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Piyali Basak -- First Indian woman set to summit Mt. Everest without oxygen

24 March, 2022 16:39:35
Piyali Basak -- First Indian woman set to summit Mt. Everest without oxygen

Piyali Basak is a gritty young lady, a brave woman with determination writ large on her counte-nance. This mountaineer from Chandernagore has several exploits under her belt. In moun-taineering parlance, those who climb peaks above 8,000m are accorded special stature and are called ‘eight-thousander’. Basak became an elite member of the ‘Eight thousander’ circle after she scaled Mt. Manaslu, the world’s eighth highest peak, at 8,163 metres, in 2018. There are 14 such peaks in the world – all in the Himalayas – of which Indians can climb a max-imum of nine, as five others are in Pakistan where Indians are not allowed to climb.

In 2019, she wanted to attempt the last leg of Everest summit without oxygen cylinders but had to abort the idea barely 500 metres from the top, as she ran out of supplementary oxygen cylinders. To purchase more cylinders on the spot – an expensive deal – one had to wait till the long queue of other climbers near the top was cleared. So, at the insistence of Sherpas and others on the spot, Basak decided to discard the project. Last year, on October 1, Basak conquered the seventh highest peak in the world, Dhaulagiri without supplementary oxygen. Basak has become the first Indian civilian to scale any mountain above 8,000 metres. There were two other Indians and four Sherpas on the expedition and they all carried oxygen during the summit but Basak was the lone mountaineer in the team who completed the mission without the help of supplementary oxygen.

Basak felt the atavistic call of the mountains since her childhood. Maps and photographs of the vast Himalayan ranges sprawled across majestic India’s forehead like a tiara mesmerized her when she was in junior school and she always felt the urge to reach atop the high ranges of the mountains. Her parents often went to holidays with her and they all loved the mountains and headed for hill stations. From the age of five, Basak would climb mountains effortlessly, without any help. Her passion for mountaineering was further induced when she was in Class VI and read about the expedition of Tenzing Norgay and Edmund Hillary. She began trekking from a very early age and this turned into her passion.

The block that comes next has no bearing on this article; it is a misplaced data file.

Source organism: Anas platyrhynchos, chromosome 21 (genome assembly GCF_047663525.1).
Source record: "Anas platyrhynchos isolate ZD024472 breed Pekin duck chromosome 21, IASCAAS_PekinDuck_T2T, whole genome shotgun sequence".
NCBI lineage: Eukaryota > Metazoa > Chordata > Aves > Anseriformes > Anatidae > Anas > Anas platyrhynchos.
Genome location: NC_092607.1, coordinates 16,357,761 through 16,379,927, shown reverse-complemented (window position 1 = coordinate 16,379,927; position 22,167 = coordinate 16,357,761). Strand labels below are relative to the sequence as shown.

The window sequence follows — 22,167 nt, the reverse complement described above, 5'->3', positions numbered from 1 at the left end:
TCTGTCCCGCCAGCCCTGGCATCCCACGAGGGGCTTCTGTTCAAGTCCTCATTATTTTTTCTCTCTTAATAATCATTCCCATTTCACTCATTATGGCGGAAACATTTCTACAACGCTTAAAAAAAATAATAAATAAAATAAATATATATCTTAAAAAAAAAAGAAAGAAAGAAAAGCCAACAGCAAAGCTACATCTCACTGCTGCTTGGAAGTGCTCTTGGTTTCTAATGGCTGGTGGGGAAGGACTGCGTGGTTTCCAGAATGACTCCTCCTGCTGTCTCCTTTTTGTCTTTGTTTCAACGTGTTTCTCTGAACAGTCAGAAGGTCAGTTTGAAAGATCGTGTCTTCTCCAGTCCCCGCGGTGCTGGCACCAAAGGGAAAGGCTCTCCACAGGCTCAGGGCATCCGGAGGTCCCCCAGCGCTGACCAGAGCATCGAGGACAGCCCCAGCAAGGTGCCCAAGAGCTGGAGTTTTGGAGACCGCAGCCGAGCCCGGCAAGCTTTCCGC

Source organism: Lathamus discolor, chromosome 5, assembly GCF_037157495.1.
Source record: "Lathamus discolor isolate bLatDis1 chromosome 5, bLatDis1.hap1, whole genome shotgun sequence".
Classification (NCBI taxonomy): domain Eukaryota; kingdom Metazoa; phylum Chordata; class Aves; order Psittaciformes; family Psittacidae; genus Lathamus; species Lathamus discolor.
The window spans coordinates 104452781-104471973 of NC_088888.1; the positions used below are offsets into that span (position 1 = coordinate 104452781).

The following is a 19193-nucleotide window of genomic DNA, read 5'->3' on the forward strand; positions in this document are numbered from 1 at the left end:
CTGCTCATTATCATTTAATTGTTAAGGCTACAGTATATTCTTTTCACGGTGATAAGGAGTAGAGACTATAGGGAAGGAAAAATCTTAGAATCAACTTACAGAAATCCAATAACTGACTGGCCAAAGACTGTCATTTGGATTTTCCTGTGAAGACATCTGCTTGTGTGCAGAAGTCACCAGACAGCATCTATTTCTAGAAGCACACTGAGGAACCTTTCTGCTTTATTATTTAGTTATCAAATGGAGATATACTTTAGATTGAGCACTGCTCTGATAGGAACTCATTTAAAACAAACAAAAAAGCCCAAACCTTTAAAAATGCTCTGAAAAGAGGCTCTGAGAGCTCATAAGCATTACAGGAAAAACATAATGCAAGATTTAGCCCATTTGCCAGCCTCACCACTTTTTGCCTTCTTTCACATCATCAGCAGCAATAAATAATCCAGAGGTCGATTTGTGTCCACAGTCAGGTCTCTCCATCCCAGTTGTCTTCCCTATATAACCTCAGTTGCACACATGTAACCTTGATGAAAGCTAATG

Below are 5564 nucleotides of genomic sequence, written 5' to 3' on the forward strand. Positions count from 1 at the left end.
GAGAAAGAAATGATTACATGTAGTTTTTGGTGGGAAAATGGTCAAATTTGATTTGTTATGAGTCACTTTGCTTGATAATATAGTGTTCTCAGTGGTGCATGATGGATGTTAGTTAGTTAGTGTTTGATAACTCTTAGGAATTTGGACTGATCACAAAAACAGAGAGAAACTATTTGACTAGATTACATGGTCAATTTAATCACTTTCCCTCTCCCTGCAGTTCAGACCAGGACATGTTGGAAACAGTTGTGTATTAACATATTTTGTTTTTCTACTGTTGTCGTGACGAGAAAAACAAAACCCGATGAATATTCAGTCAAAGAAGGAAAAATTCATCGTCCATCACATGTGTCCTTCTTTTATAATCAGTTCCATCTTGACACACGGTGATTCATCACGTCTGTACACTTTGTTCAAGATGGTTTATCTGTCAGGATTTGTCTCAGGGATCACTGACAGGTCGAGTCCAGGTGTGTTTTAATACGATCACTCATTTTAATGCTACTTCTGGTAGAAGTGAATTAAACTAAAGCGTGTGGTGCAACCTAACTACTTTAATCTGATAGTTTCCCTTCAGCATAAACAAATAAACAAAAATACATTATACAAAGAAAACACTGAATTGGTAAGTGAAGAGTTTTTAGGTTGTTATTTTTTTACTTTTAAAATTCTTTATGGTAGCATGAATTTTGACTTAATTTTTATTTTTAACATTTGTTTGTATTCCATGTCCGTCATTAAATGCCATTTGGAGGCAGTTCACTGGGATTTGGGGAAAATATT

After graduating in mathematics, she took basic and advanced courses at the Himalayan Moun-taineering Institute in Darjeeling. During her Amarnath expedition in August 2000, Basak wit-nessed Amarnath pilgrimage massacre from very close quarters. Again in June 2013, Basak was on the spot when a mid-day cloudburst centered on Uttarakhand caused devastating floods and landslides, becoming the country's worst natural disaster since the 2004 tsunami. She not only survived the disaster but also joined hands with locals to rescue residents and tourists trapped in the calamity. This instilled in her a greater sense of affinity towards the mountains. 


Basak’s first major expedition was to Mount Mulkila a 6,517 meter peak in Himachal Pradesh in 2010. She joined an advanced mountaineering training course at the Indian Mountaineering Foundation (IMF) in New Delhi. After honing her skills at the institute, she set off for Mount Bhagirathi 2. 

Basak, a primary teacher at Kanailal Vidyamandir, one of the oldest schools (established in 1862) in Barabazar, Chandernagore, Hooghly district, has set her vision high this time and aims to scale Mount Everest this year, without oxygen supplement. Now that’s a colossal challenge in itself but one that cannot scare her. Her father Tapan Basak is bedridden and a major portion of the family’s earnings are spent on his treatment. Amid this situation, the estimated cost for an expedition to Mount Everest is approximately Rs 26 lakhs, which is well beyond her financial ability. So she decided to avail a personal loan from a nationalized bank. She will have to pay back the loan but despite that, she is determined to go ahead with her plan to make her country proud of her achievement. A black belt holder in martial arts, Basak has represented the country in international events. She is also a superb ice skater, and the only representative in this genre from the state. Basak will embark on her mountain adventure on March 28.

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